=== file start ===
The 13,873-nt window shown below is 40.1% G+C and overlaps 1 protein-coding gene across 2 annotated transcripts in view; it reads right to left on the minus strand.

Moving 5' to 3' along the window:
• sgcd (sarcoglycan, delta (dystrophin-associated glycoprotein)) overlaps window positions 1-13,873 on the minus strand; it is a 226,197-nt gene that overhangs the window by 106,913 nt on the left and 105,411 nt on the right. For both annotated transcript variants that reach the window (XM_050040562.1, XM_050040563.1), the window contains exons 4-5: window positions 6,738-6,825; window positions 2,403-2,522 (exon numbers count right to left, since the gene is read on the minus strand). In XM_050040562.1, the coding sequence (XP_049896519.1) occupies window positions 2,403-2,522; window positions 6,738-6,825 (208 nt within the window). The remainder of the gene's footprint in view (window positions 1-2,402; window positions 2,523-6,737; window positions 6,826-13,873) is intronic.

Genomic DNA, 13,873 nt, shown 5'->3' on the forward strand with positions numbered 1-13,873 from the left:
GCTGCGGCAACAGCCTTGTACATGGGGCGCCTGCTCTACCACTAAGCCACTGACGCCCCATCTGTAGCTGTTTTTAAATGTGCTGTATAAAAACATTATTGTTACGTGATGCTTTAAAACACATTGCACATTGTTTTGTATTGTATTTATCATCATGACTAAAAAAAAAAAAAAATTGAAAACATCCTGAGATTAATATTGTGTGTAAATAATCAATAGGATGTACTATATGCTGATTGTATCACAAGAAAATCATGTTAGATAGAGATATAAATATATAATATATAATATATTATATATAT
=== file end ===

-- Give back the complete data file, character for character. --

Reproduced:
The 13,873-nt window shown below is 40.1% G+C and overlaps 1 protein-coding gene across 2 annotated transcripts in view; it reads right to left on the minus strand.

Moving 5' to 3' along the window:
• sgcd (sarcoglycan, delta (dystrophin-associated glycoprotein)) overlaps window positions 1-13,873 on the minus strand; it is a 226,197-nt gene that overhangs the window by 106,913 nt on the left and 105,411 nt on the right. For both annotated transcript variants that reach the window (XM_050040562.1, XM_050040563.1), the window contains exons 4-5: window positions 6,738-6,825; window positions 2,403-2,522 (exon numbers count right to left, since the gene is read on the minus strand). In XM_050040562.1, the coding sequence (XP_049896519.1) occupies window positions 2,403-2,522; window positions 6,738-6,825 (208 nt within the window). The remainder of the gene's footprint in view (window positions 1-2,402; window positions 2,523-6,737; window positions 6,826-13,873) is intronic.

Genomic DNA, 13,873 nt, shown 5'->3' on the forward strand with positions numbered 1-13,873 from the left:
GCTGCGGCAACAGCCTTGTACATGGGGCGCCTGCTCTACCACTAAGCCACTGACGCCCCATCTGTAGCTGTTTTTAAATGTGCTGTATAAAAACATTATTGTTACGTGATGCTTTAAAACACATTGCACATTGTTTTGTATTGTATTTATCATCATGACTAAAAAAAAAAAAAAATTGAAAACATCCTGAGATTAATATTGTGTGTAAATAATCAATAGGATGTACTATATGCTGATTGTATCACAAGAAAATCATGTTAGATAGAGATATAAATATATAATATATAATATATTATATATAT